500Khz Opto Isolated Gate Drive

Discussion in 'The Projects Forum' started by nenadilic84, Dec 28, 2009.

  1. nenadilic84

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    Aug 7, 2009
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  2. Ron H

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    Apr 14, 2005
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    The recommended maximum high level input current is 15mA. Unless your 5V logic source is current limited, the 47 ohm resistor in your schematic will allow about 75mA of input current. 10mA should be adequate. I would make the input resistor 330 ohms.
     
  3. nenadilic84

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    I didn't notice that. Thank you for the suggestion.
     
  4. nenadilic84

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    I tested the circuit and it is working fine to about 10kHz but when I increase the frequency my frequency counter is measuring diffrent frequency than that was on the input. What may be the problem??

    Regards,
    Nenad
     
  5. Ron H

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    Is your counter designed to handle 15V p-p input?
     
  6. nenadilic84

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    Yes. It is a multimeter and can measure frequency to about 200kHz. I have measured the frequency to about 10kHz, and it was OK but when I increase it it showed me 190kHz but the input frequency was 20kHz.
     
  7. Ron H

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    Fast-rising edges and long leads can result in ringing that could cause frequency measurement errors.
     
  8. nenadilic84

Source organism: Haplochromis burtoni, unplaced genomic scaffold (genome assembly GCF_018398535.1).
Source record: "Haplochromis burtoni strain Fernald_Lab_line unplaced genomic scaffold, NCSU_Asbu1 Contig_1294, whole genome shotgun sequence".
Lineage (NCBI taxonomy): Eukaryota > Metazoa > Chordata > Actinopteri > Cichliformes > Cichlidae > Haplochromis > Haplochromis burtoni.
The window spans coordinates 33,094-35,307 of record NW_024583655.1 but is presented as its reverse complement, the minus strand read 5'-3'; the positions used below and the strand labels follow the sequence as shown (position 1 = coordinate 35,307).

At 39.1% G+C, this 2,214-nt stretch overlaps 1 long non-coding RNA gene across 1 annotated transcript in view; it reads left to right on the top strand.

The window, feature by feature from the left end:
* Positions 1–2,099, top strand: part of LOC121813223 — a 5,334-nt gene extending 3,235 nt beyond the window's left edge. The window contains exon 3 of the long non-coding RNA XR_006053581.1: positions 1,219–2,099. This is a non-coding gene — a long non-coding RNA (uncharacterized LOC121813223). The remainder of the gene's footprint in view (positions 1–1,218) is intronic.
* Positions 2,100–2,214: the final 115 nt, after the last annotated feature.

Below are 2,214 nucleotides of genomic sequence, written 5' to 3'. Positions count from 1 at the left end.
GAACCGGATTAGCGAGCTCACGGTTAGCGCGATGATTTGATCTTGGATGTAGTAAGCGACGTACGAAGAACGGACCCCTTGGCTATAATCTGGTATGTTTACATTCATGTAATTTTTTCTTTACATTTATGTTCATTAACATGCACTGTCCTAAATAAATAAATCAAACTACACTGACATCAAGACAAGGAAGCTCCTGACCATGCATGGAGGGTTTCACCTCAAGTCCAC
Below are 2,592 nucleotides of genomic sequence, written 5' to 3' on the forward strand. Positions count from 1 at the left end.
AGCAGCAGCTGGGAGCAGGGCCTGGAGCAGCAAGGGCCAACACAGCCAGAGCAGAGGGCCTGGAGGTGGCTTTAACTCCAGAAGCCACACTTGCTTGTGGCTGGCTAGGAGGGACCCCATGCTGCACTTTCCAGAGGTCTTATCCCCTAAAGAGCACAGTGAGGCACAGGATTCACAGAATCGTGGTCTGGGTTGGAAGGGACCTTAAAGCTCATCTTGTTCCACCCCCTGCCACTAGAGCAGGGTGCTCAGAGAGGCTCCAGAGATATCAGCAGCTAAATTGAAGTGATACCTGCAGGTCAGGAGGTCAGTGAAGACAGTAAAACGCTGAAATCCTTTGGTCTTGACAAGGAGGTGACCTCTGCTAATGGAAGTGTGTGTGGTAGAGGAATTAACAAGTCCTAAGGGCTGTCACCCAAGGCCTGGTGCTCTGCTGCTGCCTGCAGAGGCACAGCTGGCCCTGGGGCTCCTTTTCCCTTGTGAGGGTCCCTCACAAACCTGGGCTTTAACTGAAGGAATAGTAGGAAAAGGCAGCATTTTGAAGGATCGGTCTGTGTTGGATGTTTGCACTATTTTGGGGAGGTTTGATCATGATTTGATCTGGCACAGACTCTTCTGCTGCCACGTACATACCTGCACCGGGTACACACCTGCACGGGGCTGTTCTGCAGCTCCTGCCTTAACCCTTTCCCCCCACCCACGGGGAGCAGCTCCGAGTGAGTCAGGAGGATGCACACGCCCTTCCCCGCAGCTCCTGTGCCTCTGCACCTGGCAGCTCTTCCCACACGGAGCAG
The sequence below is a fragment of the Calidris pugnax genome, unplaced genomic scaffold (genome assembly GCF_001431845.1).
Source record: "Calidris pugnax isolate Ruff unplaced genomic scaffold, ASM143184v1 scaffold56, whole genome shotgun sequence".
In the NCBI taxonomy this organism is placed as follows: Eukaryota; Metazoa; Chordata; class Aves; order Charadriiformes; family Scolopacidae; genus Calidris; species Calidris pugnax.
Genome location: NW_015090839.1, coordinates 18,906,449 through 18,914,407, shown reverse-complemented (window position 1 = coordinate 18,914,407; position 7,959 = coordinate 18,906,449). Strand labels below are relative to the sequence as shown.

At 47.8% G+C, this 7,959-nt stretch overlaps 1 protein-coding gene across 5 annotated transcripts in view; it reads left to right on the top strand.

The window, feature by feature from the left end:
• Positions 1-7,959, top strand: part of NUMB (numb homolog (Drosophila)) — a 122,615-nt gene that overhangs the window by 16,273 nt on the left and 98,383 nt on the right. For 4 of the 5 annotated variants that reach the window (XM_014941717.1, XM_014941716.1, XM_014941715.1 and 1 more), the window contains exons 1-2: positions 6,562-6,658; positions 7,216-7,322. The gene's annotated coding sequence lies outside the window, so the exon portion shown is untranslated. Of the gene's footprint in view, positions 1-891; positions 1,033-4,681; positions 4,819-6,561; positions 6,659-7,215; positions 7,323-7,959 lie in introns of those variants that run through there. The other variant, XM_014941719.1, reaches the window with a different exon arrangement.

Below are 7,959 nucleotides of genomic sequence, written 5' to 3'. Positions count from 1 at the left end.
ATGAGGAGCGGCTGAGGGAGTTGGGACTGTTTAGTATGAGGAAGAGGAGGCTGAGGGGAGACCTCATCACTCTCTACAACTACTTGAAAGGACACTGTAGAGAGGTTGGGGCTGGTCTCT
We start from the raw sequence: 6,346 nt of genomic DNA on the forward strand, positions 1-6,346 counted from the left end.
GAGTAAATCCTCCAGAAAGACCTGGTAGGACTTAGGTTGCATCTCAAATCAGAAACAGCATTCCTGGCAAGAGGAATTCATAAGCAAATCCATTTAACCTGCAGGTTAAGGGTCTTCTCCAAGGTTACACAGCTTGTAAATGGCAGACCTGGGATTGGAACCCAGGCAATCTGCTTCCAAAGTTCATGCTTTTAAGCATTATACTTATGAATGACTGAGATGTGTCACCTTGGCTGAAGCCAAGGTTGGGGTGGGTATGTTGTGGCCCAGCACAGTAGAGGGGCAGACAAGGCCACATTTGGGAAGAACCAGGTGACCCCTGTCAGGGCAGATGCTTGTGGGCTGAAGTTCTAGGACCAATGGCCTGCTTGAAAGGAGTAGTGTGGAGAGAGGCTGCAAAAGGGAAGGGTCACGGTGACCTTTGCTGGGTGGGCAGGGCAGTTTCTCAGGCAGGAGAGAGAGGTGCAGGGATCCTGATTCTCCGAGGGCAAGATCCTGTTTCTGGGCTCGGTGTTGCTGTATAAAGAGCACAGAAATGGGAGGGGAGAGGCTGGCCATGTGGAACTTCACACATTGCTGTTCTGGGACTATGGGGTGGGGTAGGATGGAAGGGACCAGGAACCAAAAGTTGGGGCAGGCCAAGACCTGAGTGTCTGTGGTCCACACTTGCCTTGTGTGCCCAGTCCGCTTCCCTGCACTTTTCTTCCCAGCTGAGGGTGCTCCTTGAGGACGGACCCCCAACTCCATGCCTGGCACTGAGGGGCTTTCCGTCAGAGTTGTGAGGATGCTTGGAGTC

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    How can I prevent "ringing"??
     
  9. Ron H

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    Try putting a 100 ohm resistor in series between the probe and the point you want to measure.
     
  10. nenadilic84

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    I have made some modifications to the original circuit. Dose anyone have simulation models of 6n137, 74ACT14 and MC34152 for LTSpice so I can test the circuit first before building a PCB. Also if you have any suggestions please point them out. Any help would be appreciated.
    Thanks

    Data sheets for the components used:
    http://www.datasheetcatalog.org/datasheet/fairchild/6N137.pdf
    http://www.datasheetcatalog.org/datasheet2/e/0lk8pzxo9lzr2tckseq0r4fsyify.pdf
    http://www.datasheetcatalog.org/datasheet/motorola/MC34152D.pdf
    http://www.datasheetcatalog.org/datasheet/irf/irf630n.pdf

    Regards,
    Nenad
     
  11. SgtWookie

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    Jul 17, 2007
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    You need a small resistor (perhaps 2.2 Ohms) between the MOSFET gate and the TC429; the resistor should be a non-inductive type (thick film SMT would work) and right next to the gate. Otherwise, you will get high-frequency oscillations on the gate due to the parasitic L of the wiring from the driver to the gate, and the C of the gate.

    It would be a good idea to use a 10k resistor between the gate and the source in case there is a failure of the drive circuit.

    The IRF630 is a bit "long in the tooth" technology-wise. It would help if you can describe the nature of your load; and what the expected current and voltages will be.
     
  12. SgtWookie

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  13. nenadilic84

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    I forgot to attach the modified circuit in the previous post, so I have attached it now. Also I have calculated the peak current for charging the parasitic capacitance of a Mosfet and it is 2.0 A. Because TC429 was not giving me good performance I have changed it with MC34152 that can output 1.5A by channel, and because I need 2A output I connected two channels to drive one gate. The time needed for charging a parasitic capacitance is 15 nS. I have designed this circuit to drive an inductive load at 5MHz at about 30 Watts. Also I was thinking in connecting a 6 ohm resistor between gate drive ic output and the gate of the mosfet to limit the current to 2A, and the Schottky diode (1N5819) between gate and ground but would that decrease the switching speed? Also because of spikes from the inductive load I need some protection, any suggestions on that???